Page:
Oued el Abtal Tim Miles is a follower of this blog. He is also a marketing consultant and the creator of a website called The Daily Blur. “In 2005,” he writes, “my worldview shifted when our son was diagnosed with autism. Since then, our family has learned to separate the truly important from the merely urgent.”
http://eecoswitch.com/wp-content/uploads/2013/10/RoHS_Cert.pdf Tim’s son, whose name is Will, is now seven, and he’s a golfer. On Tuesday evening, Tim told me in an email, Will made his first par, on a 100-yard par 3. Fortunately, Tim was present with a video camera:
“He didn’t speak until he was almost four,” Tim writes, “but he hasn’t stopped since. On the way home, we talked about golf, lightning bugs, forms of government and Richard Nixon.” (Incidentally, Will insists on playing the ball down: “real golf.”)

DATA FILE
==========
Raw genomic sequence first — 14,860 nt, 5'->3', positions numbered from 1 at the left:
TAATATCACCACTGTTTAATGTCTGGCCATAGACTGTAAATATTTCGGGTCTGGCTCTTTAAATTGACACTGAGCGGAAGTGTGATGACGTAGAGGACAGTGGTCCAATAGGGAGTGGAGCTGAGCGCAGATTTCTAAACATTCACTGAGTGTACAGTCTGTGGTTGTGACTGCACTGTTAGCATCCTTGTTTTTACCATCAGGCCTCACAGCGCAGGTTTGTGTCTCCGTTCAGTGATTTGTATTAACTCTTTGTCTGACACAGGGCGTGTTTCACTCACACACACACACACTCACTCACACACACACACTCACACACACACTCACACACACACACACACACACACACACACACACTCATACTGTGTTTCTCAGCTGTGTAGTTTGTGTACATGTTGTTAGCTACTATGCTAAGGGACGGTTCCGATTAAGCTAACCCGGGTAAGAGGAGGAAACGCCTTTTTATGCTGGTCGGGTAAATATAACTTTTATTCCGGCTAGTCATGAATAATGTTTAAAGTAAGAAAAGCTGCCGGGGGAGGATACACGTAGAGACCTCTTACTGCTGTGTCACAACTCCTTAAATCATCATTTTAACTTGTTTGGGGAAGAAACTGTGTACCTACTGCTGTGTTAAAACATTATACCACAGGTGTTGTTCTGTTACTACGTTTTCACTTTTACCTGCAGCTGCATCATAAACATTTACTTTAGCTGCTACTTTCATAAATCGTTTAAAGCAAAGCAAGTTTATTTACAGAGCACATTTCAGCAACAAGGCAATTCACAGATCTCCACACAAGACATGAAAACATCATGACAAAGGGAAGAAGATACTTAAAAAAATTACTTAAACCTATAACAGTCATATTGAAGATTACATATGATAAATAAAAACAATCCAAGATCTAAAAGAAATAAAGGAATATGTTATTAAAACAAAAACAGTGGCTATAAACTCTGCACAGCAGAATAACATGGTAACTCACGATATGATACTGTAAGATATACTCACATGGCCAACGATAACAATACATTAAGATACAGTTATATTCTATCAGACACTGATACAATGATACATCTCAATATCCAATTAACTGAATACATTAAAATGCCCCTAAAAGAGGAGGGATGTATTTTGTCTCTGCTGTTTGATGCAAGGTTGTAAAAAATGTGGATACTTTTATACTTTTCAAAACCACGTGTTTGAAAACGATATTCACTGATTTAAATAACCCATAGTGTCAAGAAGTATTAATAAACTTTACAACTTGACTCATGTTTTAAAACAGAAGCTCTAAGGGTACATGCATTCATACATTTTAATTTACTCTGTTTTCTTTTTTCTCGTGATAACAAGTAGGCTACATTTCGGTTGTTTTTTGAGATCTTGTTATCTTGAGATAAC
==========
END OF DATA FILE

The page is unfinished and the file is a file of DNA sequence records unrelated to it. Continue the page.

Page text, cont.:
Well done Will, unfortunately I could not hear the advice you gave to us other golfer’s, the sound was too low.
Goose bumps,wonderful story and a profound comment.
Fantastic, thanks for posting. Congrats to Will!
Proud to call Will & his family friends, he’s a remarkable kid! Thanks for posting this.
Sweet clip. Sweet boy. Good advice.
Yeah. I played with him. Once. He beat me by four strokes. On the first hole.
LOVE this story and the fact it was one of the headline story’s on Golfdigest.com! Will’s silent, raise-the-roof, initial reaction is GREAT!
Great job Will! Looks like uncle Mike needs some golf lessons. Maybe next summer after you turn pro…
Should mention to your friend that playing bridge is also a “natural” kind of hobby for some autistic people–in fact I once read an article that suspected many of the really great bridge players were borderline so, or had Asperger’s a form of autism as I understand it.